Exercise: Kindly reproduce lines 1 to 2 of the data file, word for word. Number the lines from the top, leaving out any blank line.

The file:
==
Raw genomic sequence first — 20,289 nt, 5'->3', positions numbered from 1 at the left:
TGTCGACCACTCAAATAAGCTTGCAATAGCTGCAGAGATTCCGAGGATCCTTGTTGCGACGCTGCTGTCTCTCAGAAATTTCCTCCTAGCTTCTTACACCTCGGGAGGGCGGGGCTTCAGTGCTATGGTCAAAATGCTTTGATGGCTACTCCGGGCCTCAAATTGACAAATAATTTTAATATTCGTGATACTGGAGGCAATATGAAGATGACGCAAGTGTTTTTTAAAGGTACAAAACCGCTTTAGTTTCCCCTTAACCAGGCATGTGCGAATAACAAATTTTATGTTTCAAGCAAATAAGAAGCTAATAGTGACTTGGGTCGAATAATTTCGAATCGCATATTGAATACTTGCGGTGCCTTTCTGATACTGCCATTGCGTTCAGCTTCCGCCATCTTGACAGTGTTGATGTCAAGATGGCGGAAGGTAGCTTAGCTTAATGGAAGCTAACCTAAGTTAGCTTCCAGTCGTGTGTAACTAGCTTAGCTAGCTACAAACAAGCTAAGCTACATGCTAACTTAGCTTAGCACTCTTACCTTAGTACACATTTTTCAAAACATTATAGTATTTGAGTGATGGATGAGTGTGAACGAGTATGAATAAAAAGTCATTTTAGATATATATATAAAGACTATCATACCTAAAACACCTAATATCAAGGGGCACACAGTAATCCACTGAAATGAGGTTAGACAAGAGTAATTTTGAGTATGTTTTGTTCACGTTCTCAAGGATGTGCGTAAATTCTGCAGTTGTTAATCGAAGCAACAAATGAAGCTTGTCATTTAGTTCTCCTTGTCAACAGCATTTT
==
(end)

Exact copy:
Raw genomic sequence first — 20,289 nt, 5'->3', positions numbered from 1 at the left:
TGTCGACCACTCAAATAAGCTTGCAATAGCTGCAGAGATTCCGAGGATCCTTGTTGCGACGCTGCTGTCTCTCAGAAATTTCCTCCTAGCTTCTTACACCTCGGGAGGGCGGGGCTTCAGTGCTATGGTCAAAATGCTTTGATGGCTACTCCGGGCCTCAAATTGACAAATAATTTTAATATTCGTGATACTGGAGGCAATATGAAGATGACGCAAGTGTTTTTTAAAGGTACAAAACCGCTTTAGTTTCCCCTTAACCAGGCATGTGCGAATAACAAATTTTATGTTTCAAGCAAATAAGAAGCTAATAGTGACTTGGGTCGAATAATTTCGAATCGCATATTGAATACTTGCGGTGCCTTTCTGATACTGCCATTGCGTTCAGCTTCCGCCATCTTGACAGTGTTGATGTCAAGATGGCGGAAGGTAGCTTAGCTTAATGGAAGCTAACCTAAGTTAGCTTCCAGTCGTGTGTAACTAGCTTAGCTAGCTACAAACAAGCTAAGCTACATGCTAACTTAGCTTAGCACTCTTACCTTAGTACACATTTTTCAAAACATTATAGTATTTGAGTGATGGATGAGTGTGAACGAGTATGAATAAAAAGTCATTTTAGATATATATATAAAGACTATCATACCTAAAACACCTAATATCAAGGGGCACACAGTAATCCACTGAAATGAGGTTAGACAAGAGTAATTTTGAGTATGTTTTGTTCACGTTCTCAAGGATGTGCGTAAATTCTGCAGTTGTTAATCGAAGCAACAAATGAAGCTTGTCATTTAGTTCTCCTTGTCAACAGCATTTT